Excerpted from Job Search and Career Checklists: 101 Proven Time-Saving Checklists to Organize and Plan your Career Search (JIST Works).
When it comes to job hunting, there is no shortage of "experts" to tell you exactly what you need to do to find a good job. That said, there’s also no limit to the amount of bad advice you can accumulate in the process of your search. Here is a list of some of the most common job hunting myths.
Myth #1: There is one right way to find a job.
Although many job hunting surveys point to the power of networking as the single most valuable job search strategy, an effective job search strategy is much like a well-built financial portfolio that reflects the value of diversification.
In addition to networking, make sure that you respond to advertised listings, talk to recruiters, contact potential employers directly, and learn how to parlay contract or temporary jobs into permanent full-time positions.
Myth #2: If a job isn’t advertised in the paper or on the company’s Web site, there aren’t any positions available.
Although many employers use classified ads and online job postings to advertise open positions, many jobs are never advertised. In order to identify these hidden jobs, you must proactively call companies that interest you and continue to develop and expand your network of contacts.
Myth #3: Nobody reads cover letters.
As a matter of course, resumes should almost always be accompanied by a well-written cover letter. This cover letter can be valuable for several reasons:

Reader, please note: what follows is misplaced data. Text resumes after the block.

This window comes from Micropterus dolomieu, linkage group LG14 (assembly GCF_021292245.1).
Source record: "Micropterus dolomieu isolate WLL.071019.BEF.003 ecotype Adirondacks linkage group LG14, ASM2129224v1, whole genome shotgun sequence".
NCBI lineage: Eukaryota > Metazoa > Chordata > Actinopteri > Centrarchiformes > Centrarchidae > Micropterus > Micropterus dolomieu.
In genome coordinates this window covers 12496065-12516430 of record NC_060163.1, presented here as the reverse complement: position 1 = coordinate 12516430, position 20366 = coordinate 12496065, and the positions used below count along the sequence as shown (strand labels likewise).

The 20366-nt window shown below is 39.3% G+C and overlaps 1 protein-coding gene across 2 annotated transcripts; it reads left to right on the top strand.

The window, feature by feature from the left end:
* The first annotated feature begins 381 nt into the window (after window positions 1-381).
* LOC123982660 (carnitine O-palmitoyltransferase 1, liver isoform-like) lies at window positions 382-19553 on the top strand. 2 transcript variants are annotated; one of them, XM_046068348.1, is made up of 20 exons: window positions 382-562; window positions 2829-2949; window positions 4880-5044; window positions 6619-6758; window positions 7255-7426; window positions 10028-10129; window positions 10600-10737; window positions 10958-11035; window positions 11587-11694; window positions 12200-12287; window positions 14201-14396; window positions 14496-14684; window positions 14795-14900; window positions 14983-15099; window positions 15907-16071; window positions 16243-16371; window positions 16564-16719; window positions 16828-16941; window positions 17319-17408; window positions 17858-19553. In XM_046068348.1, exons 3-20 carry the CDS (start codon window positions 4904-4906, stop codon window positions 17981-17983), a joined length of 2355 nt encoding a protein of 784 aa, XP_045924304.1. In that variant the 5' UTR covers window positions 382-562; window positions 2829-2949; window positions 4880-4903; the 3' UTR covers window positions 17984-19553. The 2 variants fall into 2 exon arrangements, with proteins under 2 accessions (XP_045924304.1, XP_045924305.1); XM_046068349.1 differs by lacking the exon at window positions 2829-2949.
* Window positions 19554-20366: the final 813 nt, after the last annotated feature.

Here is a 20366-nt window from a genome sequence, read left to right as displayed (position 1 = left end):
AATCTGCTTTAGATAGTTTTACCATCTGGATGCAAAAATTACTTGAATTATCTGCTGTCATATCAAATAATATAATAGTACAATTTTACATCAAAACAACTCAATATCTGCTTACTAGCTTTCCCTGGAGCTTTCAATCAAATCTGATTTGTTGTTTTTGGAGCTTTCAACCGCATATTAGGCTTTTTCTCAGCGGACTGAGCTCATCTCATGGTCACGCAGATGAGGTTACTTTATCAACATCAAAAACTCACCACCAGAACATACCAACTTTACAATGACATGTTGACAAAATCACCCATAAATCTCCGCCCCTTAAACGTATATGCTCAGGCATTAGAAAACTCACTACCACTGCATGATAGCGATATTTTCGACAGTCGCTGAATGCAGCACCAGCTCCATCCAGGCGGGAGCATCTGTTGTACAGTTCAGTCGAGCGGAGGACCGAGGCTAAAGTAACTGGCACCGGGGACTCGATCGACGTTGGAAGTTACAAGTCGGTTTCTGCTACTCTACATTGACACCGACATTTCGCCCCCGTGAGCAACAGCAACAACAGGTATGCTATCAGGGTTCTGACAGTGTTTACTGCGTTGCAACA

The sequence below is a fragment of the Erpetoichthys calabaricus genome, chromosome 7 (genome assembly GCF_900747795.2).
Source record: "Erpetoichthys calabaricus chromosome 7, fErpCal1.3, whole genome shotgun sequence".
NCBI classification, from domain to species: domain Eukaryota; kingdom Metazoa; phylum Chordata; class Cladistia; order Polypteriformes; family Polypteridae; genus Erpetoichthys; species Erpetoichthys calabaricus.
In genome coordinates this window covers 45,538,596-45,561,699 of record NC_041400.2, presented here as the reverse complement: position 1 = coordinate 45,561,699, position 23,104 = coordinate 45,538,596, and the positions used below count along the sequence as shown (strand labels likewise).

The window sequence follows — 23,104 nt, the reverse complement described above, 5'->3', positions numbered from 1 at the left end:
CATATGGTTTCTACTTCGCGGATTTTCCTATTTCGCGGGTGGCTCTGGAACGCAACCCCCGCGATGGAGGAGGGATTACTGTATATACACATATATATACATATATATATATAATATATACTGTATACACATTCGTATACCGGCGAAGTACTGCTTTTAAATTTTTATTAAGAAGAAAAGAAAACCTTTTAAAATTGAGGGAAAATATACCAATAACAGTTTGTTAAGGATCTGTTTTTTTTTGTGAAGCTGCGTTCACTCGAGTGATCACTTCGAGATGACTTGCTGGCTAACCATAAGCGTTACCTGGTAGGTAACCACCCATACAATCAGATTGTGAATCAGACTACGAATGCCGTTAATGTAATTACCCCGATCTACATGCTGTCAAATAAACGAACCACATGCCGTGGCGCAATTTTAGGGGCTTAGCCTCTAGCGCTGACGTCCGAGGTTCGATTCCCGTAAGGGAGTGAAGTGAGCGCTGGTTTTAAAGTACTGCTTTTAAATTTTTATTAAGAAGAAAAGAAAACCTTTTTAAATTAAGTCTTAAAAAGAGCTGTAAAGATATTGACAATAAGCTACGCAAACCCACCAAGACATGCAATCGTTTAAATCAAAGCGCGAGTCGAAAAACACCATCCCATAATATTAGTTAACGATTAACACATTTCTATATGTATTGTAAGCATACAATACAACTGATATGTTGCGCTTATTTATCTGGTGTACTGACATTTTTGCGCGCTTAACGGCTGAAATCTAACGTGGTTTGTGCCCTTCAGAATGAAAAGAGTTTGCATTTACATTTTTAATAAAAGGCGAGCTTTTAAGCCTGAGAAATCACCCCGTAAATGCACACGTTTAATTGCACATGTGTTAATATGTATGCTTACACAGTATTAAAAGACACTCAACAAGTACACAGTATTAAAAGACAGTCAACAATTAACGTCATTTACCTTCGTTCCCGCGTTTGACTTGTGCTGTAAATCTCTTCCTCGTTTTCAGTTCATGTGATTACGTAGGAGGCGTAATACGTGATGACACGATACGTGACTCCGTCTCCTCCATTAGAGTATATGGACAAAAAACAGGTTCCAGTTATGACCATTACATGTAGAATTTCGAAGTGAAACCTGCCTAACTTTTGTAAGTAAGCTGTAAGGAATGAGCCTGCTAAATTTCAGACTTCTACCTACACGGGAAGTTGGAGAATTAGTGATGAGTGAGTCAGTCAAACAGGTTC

- It targets the specific person and job title as a way of ensuring that your resume makes it to the desk of the right hiring authority.
- It provides an opportunity to highlight those skills and experiences that are most relevant to your target (regardless of whether they are listed on your resume).
- It is a clear illustration of your writing skills.
- It is the professional thing to do.
Myth #4: A resume should always be one page.
As traditional career ladders have vanished, so too has the one-page resume started to go the way of the dinosaur. For many experienced job hunters, limiting your resume to one page doesn’t make sense if that means that you must also eliminate potentially important information in the process.
As a general rule, your resume should be succinct and well-written. Depending on the nature of your experience, you may need two pages to include all relevant information. Having said that, try to include the most relevant information in the first page.
Myth #5: If a company likes my resume, they will call me in for an interview.
In a perfect world, this would be the reality of every job search. But in the so-called Information Age, the reality is that it’s easy for your resume to get lost among the hordes of paperwork.
It is incumbent on you to make sure that your resume gets noticed. You can do that by following up your resume and cover letter with a telephone call or e-mail to make sure that the recruiter knows who you are and why you are so well-qualified.
Myth #6: It’s not what you know that matters; it’s who you know that counts.
In fact, it’s both who and what you know that counts. While a good referral can get you in the door and in front of the right people, if you don’t have the skills and experience to do the job, the odds are against you. To make sure that doesn’t happen, take the time and develop a focused job search strategy that really capitalizes on your strengths and qualifications.
Myth #7: When it comes to sending out resumes, the more the merrier.
Although many people do take a shotgun approach to job hunting, a qualitative approach to the job market is usually more successful than a quantitative one. To do this, you must spend some time and effort researching the job market and identifying specific employers who can benefit from what you have to offer, and then approach them, knowledge in hand.
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